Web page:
Tag Archives: AncestralFindings.com

Interpreting what it says on a death certificate

Interpreting what it says on a death certificate

February 3, 2018

Vicki’s note – some helpful genealogical links that can help you interpret what it says on a death certificate. The death code numbers make the cause of death clear if you can’t read  the Doctor’s handwriting.  I got the link to Will Moneymaker’s AncestralFinding.com article from Facebook postings that I get. You can sign up for a  free on-line newsletter:


International List of Causes of Death, Revision 3 (1920):

195 Lightning


International Classification of Diseases    http://www.wolfbane.com/icd/index.html

(Tells what the 3 digit code of disease means, if you cannot read what disease/cause of death is written on the ancestor’s death certificate.)

Rootsweb Genealogists, who seem to be willing to answer any question. https://www.facebook.com/groups/17834741205/



Death Records Research

Death Certificates: Your Doorway to Your Ancestor’s Life


“It might seem strange that a death certificate, which is a document of an ending, could be the beginning of your journey into your ancestor’s life. However, a death certificate can hold a wealth of information that either directly tells you things about your ancestor that you didn’t know, or points you to where you can find more substantial and important information. You’ve got to study the death certificate closely, though. Don’t skim over or ignore any line. Each line on the certificate has the potential to tell you something useful about your ancestor. Here are the top things you should be examining (but again, remember not to ignore any line)…”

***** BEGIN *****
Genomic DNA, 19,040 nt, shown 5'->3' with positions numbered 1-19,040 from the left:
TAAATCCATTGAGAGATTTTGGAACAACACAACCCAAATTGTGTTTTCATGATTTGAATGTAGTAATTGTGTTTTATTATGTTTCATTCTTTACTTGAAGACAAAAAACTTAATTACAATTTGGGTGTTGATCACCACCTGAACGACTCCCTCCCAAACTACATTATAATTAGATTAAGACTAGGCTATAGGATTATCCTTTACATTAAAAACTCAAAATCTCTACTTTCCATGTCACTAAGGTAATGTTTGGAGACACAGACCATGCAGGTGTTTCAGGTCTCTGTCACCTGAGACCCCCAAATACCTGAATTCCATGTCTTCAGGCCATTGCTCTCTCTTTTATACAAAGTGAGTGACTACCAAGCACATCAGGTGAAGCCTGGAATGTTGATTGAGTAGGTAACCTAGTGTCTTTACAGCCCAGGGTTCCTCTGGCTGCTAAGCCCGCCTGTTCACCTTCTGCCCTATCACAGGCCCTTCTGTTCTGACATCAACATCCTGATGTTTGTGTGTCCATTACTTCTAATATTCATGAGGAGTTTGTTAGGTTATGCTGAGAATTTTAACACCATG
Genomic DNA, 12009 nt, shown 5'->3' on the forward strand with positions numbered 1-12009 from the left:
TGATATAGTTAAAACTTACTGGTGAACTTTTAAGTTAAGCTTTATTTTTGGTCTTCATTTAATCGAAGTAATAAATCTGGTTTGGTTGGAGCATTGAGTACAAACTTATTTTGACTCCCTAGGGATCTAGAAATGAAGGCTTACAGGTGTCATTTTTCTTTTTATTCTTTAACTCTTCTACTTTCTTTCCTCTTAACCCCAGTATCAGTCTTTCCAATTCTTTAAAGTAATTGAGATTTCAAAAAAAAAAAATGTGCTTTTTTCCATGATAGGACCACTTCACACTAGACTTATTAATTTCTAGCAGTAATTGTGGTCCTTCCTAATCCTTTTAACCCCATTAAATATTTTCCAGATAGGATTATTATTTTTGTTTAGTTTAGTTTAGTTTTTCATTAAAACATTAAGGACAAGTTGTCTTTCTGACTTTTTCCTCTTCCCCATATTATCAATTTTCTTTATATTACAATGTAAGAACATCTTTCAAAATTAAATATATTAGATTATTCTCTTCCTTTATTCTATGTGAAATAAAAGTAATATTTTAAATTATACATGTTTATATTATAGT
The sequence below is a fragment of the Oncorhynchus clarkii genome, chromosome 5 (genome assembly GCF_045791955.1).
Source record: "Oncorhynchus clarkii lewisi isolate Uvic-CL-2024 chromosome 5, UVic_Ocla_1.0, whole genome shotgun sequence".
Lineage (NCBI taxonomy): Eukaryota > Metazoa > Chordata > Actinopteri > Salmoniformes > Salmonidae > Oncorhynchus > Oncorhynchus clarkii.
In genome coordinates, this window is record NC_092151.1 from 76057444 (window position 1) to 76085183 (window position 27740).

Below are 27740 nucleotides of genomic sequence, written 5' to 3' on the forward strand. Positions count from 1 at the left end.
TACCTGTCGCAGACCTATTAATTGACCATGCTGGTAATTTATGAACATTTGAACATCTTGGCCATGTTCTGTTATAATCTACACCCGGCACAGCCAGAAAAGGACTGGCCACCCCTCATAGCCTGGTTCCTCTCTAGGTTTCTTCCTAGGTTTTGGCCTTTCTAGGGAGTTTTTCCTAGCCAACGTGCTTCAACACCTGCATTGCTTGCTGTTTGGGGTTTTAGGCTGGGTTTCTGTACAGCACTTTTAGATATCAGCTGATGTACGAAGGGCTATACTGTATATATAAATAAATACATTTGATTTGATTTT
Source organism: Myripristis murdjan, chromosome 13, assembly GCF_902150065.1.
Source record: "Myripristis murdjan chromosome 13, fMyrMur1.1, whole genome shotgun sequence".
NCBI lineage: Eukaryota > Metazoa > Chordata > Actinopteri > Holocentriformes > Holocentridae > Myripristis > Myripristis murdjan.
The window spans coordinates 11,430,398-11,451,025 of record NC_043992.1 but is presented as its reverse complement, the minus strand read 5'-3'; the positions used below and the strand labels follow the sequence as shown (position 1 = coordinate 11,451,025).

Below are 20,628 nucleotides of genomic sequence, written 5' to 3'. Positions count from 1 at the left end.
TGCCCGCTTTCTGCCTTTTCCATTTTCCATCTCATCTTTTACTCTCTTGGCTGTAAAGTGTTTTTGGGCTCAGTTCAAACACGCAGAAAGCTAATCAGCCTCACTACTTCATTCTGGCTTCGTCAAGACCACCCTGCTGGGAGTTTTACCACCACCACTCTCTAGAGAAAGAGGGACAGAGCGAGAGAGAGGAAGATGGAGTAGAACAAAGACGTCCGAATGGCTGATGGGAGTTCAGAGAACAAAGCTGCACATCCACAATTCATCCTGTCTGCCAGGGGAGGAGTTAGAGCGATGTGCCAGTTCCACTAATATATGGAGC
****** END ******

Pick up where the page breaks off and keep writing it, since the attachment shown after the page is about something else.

Marital Status, Full Name, Names and Birthplaces of Parents, Informant, Cause of Death, Name of the Attending Physician, Method of Disposal, Place of Burial, and Name of the Undertaker.

Will Moneymaker founded Ancestral Findings back in 1995. He has been involved in genealogy research for over 20 years. The thrill of the hunt, the adventure, and the excitement begin when he started investigating the meaning of his surname. Why I Love Genealogy (And You Should, Too!)


Where are Probate Records?

Where are Probate Records?

Vicki’s note – A good reminder of the importance of Probate Records in proving the relationships of people. 

What are Probate Records? See this definition from Rock County Probate Court:

” Under the supervision of the Circuit Court, the Register in Probate oversees the administration of estates, “testamentary” trusts, guardianships, and mental health commitments. The Register in Probate also makes and keeps records of proceedings; and maintains records of wills admitted to probate, wills for safekeeping, guardianships, and mental health commitments.”

Currently, people do not have to go to Probate Court for a deceased person how has an estate of less than $50,000 in value, but there are other legal forms, or informal court proceedings that will be stored.  And there are more possible records to find – for guardianships and mental health commitments.